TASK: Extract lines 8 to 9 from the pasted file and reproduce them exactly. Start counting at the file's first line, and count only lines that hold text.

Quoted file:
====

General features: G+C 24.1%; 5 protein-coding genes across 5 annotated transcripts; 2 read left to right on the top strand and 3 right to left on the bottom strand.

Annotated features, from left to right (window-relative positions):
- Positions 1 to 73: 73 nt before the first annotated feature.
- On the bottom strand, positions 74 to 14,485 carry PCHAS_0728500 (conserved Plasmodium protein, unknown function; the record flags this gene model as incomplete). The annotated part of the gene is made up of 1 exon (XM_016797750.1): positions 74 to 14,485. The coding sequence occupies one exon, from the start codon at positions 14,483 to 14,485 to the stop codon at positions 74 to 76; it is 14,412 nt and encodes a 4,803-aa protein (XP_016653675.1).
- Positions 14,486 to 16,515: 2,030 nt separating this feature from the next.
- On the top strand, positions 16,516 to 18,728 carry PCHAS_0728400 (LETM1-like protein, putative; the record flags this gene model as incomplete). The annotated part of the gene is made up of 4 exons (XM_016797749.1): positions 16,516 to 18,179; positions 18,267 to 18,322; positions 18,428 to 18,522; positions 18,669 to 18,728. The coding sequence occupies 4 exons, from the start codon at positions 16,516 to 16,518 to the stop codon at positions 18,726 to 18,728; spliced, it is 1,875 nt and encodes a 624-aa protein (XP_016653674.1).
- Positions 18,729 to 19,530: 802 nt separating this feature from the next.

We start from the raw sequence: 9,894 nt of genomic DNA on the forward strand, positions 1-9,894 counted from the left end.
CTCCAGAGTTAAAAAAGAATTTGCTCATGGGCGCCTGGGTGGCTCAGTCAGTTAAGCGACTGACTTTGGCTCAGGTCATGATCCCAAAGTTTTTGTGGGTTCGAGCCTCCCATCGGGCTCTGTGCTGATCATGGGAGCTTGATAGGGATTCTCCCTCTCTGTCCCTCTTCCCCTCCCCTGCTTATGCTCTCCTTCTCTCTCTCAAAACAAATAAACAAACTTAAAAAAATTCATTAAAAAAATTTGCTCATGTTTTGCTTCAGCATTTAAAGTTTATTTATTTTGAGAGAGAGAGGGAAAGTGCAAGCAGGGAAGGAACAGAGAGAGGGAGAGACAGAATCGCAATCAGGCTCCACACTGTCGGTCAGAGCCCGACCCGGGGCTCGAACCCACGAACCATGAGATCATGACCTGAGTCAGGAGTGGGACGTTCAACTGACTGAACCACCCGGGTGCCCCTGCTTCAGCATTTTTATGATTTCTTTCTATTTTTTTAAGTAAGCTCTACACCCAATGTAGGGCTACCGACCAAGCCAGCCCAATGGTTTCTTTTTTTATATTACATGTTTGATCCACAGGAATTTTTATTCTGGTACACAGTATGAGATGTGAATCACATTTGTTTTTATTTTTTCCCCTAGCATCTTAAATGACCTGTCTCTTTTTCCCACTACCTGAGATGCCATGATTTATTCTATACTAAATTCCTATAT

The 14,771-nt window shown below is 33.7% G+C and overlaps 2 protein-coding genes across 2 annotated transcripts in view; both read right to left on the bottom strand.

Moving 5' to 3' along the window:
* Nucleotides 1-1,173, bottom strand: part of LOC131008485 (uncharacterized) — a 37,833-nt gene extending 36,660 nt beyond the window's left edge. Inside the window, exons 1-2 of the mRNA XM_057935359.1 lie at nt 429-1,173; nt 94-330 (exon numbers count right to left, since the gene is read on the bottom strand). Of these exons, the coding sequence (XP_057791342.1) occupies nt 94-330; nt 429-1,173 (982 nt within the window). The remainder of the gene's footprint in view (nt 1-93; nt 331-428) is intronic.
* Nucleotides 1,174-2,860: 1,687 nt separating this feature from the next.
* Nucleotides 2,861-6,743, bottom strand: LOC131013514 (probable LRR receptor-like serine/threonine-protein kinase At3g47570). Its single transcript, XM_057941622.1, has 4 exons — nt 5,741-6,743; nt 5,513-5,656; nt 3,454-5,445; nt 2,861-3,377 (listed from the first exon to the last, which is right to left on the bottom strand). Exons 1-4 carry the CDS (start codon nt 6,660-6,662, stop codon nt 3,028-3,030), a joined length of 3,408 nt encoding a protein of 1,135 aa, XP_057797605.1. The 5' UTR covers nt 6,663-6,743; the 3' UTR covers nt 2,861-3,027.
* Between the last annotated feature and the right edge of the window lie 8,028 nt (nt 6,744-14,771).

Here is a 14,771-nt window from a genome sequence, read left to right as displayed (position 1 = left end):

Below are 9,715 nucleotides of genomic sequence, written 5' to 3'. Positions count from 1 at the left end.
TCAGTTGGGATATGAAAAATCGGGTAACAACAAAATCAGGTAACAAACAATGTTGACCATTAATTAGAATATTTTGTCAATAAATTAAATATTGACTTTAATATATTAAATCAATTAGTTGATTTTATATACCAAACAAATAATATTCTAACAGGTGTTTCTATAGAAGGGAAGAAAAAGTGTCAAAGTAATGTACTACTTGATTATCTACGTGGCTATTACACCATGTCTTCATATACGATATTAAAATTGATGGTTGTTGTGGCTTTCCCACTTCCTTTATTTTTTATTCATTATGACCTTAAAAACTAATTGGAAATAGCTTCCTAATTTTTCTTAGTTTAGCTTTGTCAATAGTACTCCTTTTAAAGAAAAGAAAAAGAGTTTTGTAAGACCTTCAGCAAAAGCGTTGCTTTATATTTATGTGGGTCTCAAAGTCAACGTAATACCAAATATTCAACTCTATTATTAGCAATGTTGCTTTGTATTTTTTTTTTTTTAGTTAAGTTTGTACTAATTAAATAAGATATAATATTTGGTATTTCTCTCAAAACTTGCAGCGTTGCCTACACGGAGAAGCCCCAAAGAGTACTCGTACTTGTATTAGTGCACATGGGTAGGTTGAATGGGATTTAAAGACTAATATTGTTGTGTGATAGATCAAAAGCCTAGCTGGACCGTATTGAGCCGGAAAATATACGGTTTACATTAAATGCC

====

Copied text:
We start from the raw sequence: 9,894 nt of genomic DNA on the forward strand, positions 1-9,894 counted from the left end.
CTCCAGAGTTAAAAAAGAATTTGCTCATGGGCGCCTGGGTGGCTCAGTCAGTTAAGCGACTGACTTTGGCTCAGGTCATGATCCCAAAGTTTTTGTGGGTTCGAGCCTCCCATCGGGCTCTGTGCTGATCATGGGAGCTTGATAGGGATTCTCCCTCTCTGTCCCTCTTCCCCTCCCCTGCTTATGCTCTCCTTCTCTCTCTCAAAACAAATAAACAAACTTAAAAAAATTCATTAAAAAAATTTGCTCATGTTTTGCTTCAGCATTTAAAGTTTATTTATTTTGAGAGAGAGAGGGAAAGTGCAAGCAGGGAAGGAACAGAGAGAGGGAGAGACAGAATCGCAATCAGGCTCCACACTGTCGGTCAGAGCCCGACCCGGGGCTCGAACCCACGAACCATGAGATCATGACCTGAGTCAGGAGTGGGACGTTCAACTGACTGAACCACCCGGGTGCCCCTGCTTCAGCATTTTTATGATTTCTTTCTATTTTTTTAAGTAAGCTCTACACCCAATGTAGGGCTACCGACCAAGCCAGCCCAATGGTTTCTTTTTTTATATTACATGTTTGATCCACAGGAATTTTTATTCTGGTACACAGTATGAGATGTGAATCACATTTGTTTTTATTTTTTCCCCTAGCATCTTAAATGACCTGTCTCTTTTTCCCACTACCTGAGATGCCATGATTTATTCTATACTAAATTCCTATAT